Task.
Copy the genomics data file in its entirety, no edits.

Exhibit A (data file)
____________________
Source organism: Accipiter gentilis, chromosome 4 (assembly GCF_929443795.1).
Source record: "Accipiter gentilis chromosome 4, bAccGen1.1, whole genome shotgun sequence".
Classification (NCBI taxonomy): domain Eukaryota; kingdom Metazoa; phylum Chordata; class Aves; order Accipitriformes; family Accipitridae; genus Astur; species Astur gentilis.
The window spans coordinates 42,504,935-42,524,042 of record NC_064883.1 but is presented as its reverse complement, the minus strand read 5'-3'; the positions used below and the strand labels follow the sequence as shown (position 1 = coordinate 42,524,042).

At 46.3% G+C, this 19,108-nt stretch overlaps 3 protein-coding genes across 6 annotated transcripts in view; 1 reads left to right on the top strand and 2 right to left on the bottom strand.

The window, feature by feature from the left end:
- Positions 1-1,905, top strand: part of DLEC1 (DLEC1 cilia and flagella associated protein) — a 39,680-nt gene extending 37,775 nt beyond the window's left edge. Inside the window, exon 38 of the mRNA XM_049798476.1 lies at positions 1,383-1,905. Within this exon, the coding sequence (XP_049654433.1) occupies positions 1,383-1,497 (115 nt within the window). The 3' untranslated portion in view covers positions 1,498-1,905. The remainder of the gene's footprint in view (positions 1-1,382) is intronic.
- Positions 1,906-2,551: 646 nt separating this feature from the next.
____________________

Source organism: Accipiter gentilis, chromosome 4 (assembly GCF_929443795.1).
Source record: "Accipiter gentilis chromosome 4, bAccGen1.1, whole genome shotgun sequence".
Classification (NCBI taxonomy): domain Eukaryota; kingdom Metazoa; phylum Chordata; class Aves; order Accipitriformes; family Accipitridae; genus Astur; species Astur gentilis.
The window spans coordinates 42,504,935-42,524,042 of record NC_064883.1 but is presented as its reverse complement, the minus strand read 5'-3'; the positions used below and the strand labels follow the sequence as shown (position 1 = coordinate 42,524,042).

At 46.3% G+C, this 19,108-nt stretch overlaps 3 protein-coding genes across 6 annotated transcripts in view; 1 reads left to right on the top strand and 2 right to left on the bottom strand.

The window, feature by feature from the left end:
- Positions 1-1,905, top strand: part of DLEC1 (DLEC1 cilia and flagella associated protein) — a 39,680-nt gene extending 37,775 nt beyond the window's left edge. Inside the window, exon 38 of the mRNA XM_049798476.1 lies at positions 1,383-1,905. Within this exon, the coding sequence (XP_049654433.1) occupies positions 1,383-1,497 (115 nt within the window). The 3' untranslated portion in view covers positions 1,498-1,905. The remainder of the gene's footprint in view (positions 1-1,382) is intronic.
- Positions 1,906-2,551: 646 nt separating this feature from the next.